One of the first methods of interprocess communication in Windows (windows family operating system) was DDE (Dynamic Data Exchange) that allowed sending and receiving messages in so called “Conversations” between applications. This technology was the base of OLE (Object Linking and Embedding) that in turn was one of the leading technologies introduced with windows 3.0. Text conversations and windows messages proved not to be as flexible as to allow sharing application features in a robust and extensible way. By the time version 3.1 of Windows was released, COM was created as a new foundation, and OLE changed to OLE2.
Visual Basic introduced the VBX (Package extensions in the form of dynamically linked libraries) that allowed the creation of objects to be graphically placed in a form and manipulated by properties and methods. These were later adapted for use by other language such as Visual C++. OLE custom controls (OCXs) would be the replacement for the widely popular VBX.
From many of these ideas spawned Microsoft’s first o object-based framework, OLE, which is the abbreviation of Object Linking and Embedding. OLE was built on top of dynamic data exchange (DDE) and designed specially for compound documents. It was introduced with MS-Word for Windows and Excel in 1991, and was later included with Windows, starting with version 3.1 in 1992. An example of a compound document is a spreadsheet embedded in a MS-Word for Windows document; as changes are made to the spreadsheet within Excel, they appear automatically inside the Word document.
In early 1996, Microsoft found a new use for OLE Custom Controls, expanding their web browser’s capability to presents content, renamed some parts of OLE relating to the internet ActiveX gradually renamed all OLE technologies to ActiveX, excepts the compound document technology that was used in Microsoft Office. Later that year, DCOM was introduced as an answer to CORBA.
Component Object Model (COM):
Component object model is an interface standard for software component introduced by Microsoft in 1993. It is used to enable interprocess communication and dynamic object creation in any programming language that supports the technology. The term COM is often used in the software development industry as an umbrella term that encompasses the OLE, OLE Automation, ActiveX, COM+ and DCOM technologies.
COM is a software architecture that allows applications and systems to be built from the components supplied by different software vendors. It is a set of binary and network standards that allows any software to communicate with each other regardless of the hardware, the operating system, and programming language used for development. COM is not a Programming language but a specification that defines how components can communicate with each other.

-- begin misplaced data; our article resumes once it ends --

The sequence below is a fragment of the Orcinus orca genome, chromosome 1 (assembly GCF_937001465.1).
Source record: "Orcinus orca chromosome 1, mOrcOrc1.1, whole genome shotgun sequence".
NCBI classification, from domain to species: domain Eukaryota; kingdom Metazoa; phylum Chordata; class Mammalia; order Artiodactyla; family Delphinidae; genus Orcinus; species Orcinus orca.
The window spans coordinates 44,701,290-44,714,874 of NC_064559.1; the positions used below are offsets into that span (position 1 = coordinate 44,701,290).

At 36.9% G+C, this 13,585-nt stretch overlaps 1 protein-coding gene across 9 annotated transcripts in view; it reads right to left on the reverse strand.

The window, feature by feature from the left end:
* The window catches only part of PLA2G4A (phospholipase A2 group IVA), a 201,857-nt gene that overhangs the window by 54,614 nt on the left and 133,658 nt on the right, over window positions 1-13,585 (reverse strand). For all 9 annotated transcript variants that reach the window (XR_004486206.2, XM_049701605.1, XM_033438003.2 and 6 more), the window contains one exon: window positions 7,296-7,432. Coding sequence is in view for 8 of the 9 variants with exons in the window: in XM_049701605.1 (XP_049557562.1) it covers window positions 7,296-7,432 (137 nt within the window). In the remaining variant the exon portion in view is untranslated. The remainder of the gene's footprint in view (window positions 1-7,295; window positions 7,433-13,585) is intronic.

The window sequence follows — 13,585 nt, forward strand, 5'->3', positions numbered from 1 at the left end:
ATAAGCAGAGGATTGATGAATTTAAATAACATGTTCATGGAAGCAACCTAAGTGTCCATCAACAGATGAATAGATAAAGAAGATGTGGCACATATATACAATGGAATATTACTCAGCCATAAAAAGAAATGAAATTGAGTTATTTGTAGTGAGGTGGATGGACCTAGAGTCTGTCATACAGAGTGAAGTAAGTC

In a component based system, components interact with each other by calling methods and passing data. COM ensures that there is a standard method of interaction between the components. All the COM objects need to follow these standards when providing the functionality. Standards are as important to component architecture as they are to any system with interchangeable parts. For example, the signal that a television or radio receives is specified in a standards. Without standards, nothing will function together.
Benefits of COM:
Any Programming language that can create structures of pointers and call functions through pointers can create and use components objects. Components can be implemented in a number of programming languages and can be used for client software written in different programming languages. This is because COM provides a binary and not source code standard. This is the fundamental benefit of COM over object oriented language.
Distributed Component Object Model (DCOM):
DCOM is a model as COM but is specially designed for distributed applications. While there is a need of using the applications as distributed then DCOM becomes in picture.
Distributed Component Object Model is proprietary Microsoft technology for communication among software components distributed across networked computers. DCOM, which originally was called “Network OLE”, extends Microsoft’s COM, and provides the communications substrate under Microsoft COM+ application sever infrastructure. It has been deprecated in favour of Microsoft .Net.
In terms of the extensions it added to COM, DCOM had to solve the problem of
1. Marshalling: serialize and de-serializing the arguments and returns values of methods calls over the wire.
2. Distributed garbage collection: ensuring that references held by clients of interfaces are released when, for example, the client process crashed, or the network connection was lost.